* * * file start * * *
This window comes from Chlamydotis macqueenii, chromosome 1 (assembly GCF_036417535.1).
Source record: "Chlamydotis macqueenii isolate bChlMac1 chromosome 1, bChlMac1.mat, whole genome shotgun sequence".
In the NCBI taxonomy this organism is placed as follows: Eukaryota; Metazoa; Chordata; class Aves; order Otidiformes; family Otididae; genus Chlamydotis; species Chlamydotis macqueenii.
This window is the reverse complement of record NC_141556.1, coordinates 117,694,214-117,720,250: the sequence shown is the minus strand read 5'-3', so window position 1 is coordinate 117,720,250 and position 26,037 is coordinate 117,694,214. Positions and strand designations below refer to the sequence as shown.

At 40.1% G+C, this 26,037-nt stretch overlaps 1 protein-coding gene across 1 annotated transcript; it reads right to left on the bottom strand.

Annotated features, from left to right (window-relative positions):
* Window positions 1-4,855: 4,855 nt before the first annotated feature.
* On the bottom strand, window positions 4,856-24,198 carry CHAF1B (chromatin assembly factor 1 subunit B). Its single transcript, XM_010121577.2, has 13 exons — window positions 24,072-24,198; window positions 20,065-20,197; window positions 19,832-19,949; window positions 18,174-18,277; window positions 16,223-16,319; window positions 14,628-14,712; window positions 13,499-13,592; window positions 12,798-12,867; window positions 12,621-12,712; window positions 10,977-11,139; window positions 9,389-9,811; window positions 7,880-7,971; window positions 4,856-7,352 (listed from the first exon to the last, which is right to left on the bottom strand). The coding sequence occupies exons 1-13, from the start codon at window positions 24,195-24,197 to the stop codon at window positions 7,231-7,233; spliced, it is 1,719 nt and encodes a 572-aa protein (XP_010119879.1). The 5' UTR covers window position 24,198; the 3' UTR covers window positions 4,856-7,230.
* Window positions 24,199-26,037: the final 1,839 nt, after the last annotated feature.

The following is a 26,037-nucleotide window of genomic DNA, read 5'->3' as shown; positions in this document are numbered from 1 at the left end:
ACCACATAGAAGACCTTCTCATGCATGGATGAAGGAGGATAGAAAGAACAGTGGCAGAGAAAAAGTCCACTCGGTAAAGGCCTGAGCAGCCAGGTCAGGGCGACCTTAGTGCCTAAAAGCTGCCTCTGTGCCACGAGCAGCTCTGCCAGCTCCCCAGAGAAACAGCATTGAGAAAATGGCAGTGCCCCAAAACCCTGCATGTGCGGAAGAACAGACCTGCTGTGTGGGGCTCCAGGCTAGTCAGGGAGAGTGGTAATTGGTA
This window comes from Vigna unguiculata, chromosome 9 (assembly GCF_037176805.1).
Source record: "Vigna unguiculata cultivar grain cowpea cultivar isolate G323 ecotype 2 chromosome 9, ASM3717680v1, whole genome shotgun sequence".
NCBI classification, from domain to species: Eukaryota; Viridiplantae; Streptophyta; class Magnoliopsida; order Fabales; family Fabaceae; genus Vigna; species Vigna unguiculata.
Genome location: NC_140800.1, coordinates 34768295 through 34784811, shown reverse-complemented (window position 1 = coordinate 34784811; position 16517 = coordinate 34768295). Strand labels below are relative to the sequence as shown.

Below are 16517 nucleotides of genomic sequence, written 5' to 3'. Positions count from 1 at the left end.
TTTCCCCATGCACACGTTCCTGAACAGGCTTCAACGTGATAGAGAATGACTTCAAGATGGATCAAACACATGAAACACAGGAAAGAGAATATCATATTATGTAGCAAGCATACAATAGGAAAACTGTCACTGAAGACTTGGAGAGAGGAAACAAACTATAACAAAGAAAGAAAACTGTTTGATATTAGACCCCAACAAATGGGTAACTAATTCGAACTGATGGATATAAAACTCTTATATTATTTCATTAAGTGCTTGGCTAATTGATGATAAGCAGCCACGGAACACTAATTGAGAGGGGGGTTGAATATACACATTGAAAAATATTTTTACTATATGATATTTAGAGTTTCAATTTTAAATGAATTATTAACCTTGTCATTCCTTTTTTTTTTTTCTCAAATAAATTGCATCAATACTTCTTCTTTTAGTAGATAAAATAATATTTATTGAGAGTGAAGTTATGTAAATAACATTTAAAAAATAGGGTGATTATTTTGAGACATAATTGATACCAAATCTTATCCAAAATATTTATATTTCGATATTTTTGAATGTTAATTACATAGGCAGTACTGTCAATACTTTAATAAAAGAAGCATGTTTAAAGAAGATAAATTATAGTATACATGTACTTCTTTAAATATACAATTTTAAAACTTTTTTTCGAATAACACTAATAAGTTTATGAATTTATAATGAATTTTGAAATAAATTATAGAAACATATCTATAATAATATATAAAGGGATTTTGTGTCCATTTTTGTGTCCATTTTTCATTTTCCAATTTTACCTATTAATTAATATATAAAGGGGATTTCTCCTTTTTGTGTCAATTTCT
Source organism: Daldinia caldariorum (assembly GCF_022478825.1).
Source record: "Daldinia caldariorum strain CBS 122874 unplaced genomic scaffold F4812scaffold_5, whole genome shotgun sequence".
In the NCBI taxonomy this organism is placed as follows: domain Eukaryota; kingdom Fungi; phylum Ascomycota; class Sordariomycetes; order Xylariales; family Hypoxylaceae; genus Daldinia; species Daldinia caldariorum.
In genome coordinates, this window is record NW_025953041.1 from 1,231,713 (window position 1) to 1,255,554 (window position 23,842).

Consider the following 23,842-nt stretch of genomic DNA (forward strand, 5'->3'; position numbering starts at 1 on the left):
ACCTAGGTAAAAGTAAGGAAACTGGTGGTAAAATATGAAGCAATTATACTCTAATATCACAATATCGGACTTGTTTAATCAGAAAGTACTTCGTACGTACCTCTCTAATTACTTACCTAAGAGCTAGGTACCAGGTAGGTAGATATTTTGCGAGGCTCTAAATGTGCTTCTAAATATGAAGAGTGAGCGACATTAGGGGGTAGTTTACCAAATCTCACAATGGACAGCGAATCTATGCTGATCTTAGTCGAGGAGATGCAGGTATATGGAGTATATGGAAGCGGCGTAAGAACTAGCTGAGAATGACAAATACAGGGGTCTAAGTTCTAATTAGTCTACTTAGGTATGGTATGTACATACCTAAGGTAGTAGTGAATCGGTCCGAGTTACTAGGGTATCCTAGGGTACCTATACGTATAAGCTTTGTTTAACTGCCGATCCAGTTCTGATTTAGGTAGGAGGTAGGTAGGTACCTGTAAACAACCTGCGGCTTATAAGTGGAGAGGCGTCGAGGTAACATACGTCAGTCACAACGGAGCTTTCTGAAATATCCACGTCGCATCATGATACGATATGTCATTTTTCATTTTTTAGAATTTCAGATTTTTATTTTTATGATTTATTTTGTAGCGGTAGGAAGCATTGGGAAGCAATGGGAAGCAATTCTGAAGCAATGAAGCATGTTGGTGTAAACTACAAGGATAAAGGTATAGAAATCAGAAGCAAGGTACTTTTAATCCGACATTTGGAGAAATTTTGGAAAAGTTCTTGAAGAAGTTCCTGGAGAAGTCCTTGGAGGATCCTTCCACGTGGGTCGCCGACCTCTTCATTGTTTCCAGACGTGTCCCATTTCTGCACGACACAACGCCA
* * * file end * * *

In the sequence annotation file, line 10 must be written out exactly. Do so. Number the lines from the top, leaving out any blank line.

The following is a 26,037-nucleotide window of genomic DNA, read 5'->3' as shown; positions in this document are numbered from 1 at the left end: